Broadly speaking, there are two types of tests you will design; essay and objective tests. Essay tests can be anything from short answer to those requiring a page or more of explanation. Objective tests are far more directive and structured. Matching, fill-in, true/false and multiple choice tests are examples. Let’s review some characteristics of each of these types.
1. When faced with this kind of test, students are encouraged to learn broader relationships, cause and effect and organization of knowledge. Essay tests are appropriate for measuring the higher cognitive skills: comprehension, application, analysis, synthesis and evaluation. (See chapter 12, Bloom’s Taxonomy of Cognitive Objectives.)
2. It is relatively easy to construct an essay test, since there are few questions. However, scoring is time consuming and somewhat subjective. Kids will often think better of their answers than you, protesting your inability to see hidden meanings. Also, essay tests encourage bluffing (feigning knowledge not in evidence), which further complicates scoring. On the other hand, correct guessing is almost impossible.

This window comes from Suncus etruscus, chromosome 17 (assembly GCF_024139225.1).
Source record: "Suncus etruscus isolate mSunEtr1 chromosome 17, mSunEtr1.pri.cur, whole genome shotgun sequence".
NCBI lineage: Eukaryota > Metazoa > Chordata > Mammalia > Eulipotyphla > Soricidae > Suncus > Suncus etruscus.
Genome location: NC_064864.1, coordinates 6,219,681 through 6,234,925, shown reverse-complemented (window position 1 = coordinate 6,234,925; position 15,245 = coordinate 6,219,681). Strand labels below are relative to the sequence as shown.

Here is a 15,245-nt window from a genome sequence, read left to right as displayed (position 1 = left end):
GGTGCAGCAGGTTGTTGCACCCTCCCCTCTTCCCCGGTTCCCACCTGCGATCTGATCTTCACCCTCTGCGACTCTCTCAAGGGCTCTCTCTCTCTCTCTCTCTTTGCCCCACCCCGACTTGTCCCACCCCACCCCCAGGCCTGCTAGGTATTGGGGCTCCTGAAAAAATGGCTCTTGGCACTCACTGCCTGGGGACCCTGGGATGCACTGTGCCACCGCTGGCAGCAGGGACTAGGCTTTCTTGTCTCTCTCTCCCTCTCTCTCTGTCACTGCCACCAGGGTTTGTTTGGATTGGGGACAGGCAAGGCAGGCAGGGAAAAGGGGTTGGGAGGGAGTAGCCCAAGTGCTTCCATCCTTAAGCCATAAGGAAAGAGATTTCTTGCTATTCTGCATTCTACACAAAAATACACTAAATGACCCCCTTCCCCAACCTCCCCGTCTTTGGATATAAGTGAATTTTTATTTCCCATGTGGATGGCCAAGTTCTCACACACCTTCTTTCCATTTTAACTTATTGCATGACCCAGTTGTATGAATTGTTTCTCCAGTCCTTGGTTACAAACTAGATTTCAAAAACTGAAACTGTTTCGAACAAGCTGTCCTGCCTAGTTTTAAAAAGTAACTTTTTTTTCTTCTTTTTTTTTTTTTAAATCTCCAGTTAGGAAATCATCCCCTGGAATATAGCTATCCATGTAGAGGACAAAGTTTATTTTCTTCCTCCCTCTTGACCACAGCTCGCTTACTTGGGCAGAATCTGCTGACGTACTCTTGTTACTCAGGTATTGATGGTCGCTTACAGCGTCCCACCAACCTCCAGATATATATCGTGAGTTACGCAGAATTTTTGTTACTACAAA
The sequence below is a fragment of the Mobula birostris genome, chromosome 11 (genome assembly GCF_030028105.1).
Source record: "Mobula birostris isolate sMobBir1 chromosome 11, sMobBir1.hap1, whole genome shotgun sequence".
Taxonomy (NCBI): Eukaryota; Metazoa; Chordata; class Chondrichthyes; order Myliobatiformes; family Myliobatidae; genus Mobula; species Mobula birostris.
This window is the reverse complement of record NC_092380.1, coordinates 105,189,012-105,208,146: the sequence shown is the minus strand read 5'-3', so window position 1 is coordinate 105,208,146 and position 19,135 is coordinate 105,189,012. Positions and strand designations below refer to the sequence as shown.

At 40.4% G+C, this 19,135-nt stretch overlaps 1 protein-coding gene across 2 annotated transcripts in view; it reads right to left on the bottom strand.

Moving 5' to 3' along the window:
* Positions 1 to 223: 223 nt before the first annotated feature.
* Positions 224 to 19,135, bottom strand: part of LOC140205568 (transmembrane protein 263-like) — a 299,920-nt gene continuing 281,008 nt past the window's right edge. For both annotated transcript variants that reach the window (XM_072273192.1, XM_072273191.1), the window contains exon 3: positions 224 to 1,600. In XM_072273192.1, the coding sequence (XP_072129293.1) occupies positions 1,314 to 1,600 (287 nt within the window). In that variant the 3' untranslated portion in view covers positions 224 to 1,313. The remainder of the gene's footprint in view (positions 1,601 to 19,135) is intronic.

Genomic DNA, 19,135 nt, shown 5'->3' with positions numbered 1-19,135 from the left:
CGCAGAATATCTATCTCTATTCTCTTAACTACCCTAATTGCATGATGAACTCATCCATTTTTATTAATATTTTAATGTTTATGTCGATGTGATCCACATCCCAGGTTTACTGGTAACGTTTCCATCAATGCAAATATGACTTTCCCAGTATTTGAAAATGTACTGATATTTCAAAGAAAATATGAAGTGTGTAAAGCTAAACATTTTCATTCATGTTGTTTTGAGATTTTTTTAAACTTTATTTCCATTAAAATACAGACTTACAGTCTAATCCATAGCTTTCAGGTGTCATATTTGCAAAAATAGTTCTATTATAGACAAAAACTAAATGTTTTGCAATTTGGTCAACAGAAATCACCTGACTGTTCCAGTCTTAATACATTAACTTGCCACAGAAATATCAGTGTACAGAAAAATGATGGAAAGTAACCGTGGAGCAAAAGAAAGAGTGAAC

3. It is difficult to sample large amounts of course content, since you are limited to only a few questions.
4. Students with limited writing skills will do worse than their knowledge or level of understanding might warrant.
1. These tests encourage the memorization of facts at the expense of relationships. Nevertheless, when carefully constructed, understanding and thinking skills can be tested.
2. Construction is time consuming and difficult, since many questions are needed, and care must be taken to avoid ambiguity. On the other hand, scoring is much easier, since there is usually only one correct response, and there is no extraneous material for you to read.
3. These allow the testing of large amounts of knowledge, but guessing can, to some small degree, give a better than warranted impression of student learning.
Go to “Constructing Essay Tests”